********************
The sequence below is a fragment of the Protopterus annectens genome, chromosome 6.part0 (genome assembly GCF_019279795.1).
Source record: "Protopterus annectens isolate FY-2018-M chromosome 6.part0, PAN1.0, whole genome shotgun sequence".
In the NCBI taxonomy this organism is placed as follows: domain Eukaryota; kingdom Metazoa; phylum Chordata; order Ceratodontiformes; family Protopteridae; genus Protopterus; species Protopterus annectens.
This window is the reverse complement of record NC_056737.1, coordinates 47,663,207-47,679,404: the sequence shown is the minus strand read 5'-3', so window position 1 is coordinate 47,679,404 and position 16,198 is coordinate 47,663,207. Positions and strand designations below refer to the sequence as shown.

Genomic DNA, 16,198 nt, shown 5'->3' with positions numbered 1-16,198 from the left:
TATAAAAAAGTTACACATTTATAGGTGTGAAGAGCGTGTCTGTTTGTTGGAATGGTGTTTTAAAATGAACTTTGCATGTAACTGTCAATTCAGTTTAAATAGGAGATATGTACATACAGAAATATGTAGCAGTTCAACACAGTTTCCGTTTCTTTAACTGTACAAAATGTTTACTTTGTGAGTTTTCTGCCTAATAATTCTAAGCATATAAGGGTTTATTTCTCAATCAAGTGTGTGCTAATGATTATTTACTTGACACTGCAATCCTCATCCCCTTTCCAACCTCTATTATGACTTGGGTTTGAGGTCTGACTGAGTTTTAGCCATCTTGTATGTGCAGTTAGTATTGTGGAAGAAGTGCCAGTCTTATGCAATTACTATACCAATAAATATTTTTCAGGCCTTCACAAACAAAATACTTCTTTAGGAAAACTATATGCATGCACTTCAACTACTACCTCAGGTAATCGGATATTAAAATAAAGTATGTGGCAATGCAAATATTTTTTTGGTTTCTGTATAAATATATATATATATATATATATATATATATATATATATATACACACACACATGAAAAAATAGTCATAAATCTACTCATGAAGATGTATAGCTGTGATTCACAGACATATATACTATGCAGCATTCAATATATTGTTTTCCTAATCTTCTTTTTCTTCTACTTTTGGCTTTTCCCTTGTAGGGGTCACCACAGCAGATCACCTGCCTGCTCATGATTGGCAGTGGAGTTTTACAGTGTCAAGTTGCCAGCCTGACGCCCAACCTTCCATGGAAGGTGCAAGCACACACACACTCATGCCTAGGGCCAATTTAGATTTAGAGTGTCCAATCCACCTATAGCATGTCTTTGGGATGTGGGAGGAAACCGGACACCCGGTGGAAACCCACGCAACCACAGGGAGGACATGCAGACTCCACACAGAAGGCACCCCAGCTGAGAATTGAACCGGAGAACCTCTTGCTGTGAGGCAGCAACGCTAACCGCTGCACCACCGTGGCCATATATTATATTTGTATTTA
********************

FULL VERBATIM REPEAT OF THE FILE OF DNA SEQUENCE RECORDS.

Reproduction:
The sequence below is a fragment of the Protopterus annectens genome, chromosome 6.part0 (genome assembly GCF_019279795.1).
Source record: "Protopterus annectens isolate FY-2018-M chromosome 6.part0, PAN1.0, whole genome shotgun sequence".
In the NCBI taxonomy this organism is placed as follows: domain Eukaryota; kingdom Metazoa; phylum Chordata; order Ceratodontiformes; family Protopteridae; genus Protopterus; species Protopterus annectens.
This window is the reverse complement of record NC_056737.1, coordinates 47,663,207-47,679,404: the sequence shown is the minus strand read 5'-3', so window position 1 is coordinate 47,679,404 and position 16,198 is coordinate 47,663,207. Positions and strand designations below refer to the sequence as shown.

Genomic DNA, 16,198 nt, shown 5'->3' with positions numbered 1-16,198 from the left:
TATAAAAAAGTTACACATTTATAGGTGTGAAGAGCGTGTCTGTTTGTTGGAATGGTGTTTTAAAATGAACTTTGCATGTAACTGTCAATTCAGTTTAAATAGGAGATATGTACATACAGAAATATGTAGCAGTTCAACACAGTTTCCGTTTCTTTAACTGTACAAAATGTTTACTTTGTGAGTTTTCTGCCTAATAATTCTAAGCATATAAGGGTTTATTTCTCAATCAAGTGTGTGCTAATGATTATTTACTTGACACTGCAATCCTCATCCCCTTTCCAACCTCTATTATGACTTGGGTTTGAGGTCTGACTGAGTTTTAGCCATCTTGTATGTGCAGTTAGTATTGTGGAAGAAGTGCCAGTCTTATGCAATTACTATACCAATAAATATTTTTCAGGCCTTCACAAACAAAATACTTCTTTAGGAAAACTATATGCATGCACTTCAACTACTACCTCAGGTAATCGGATATTAAAATAAAGTATGTGGCAATGCAAATATTTTTTTGGTTTCTGTATAAATATATATATATATATATATATATATATATATATATATATACACACACACATGAAAAAATAGTCATAAATCTACTCATGAAGATGTATAGCTGTGATTCACAGACATATATACTATGCAGCATTCAATATATTGTTTTCCTAATCTTCTTTTTCTTCTACTTTTGGCTTTTCCCTTGTAGGGGTCACCACAGCAGATCACCTGCCTGCTCATGATTGGCAGTGGAGTTTTACAGTGTCAAGTTGCCAGCCTGACGCCCAACCTTCCATGGAAGGTGCAAGCACACACACACTCATGCCTAGGGCCAATTTAGATTTAGAGTGTCCAATCCACCTATAGCATGTCTTTGGGATGTGGGAGGAAACCGGACACCCGGTGGAAACCCACGCAACCACAGGGAGGACATGCAGACTCCACACAGAAGGCACCCCAGCTGAGAATTGAACCGGAGAACCTCTTGCTGTGAGGCAGCAACGCTAACCGCTGCACCACCGTGGCCATATATTATATTTGTATTTA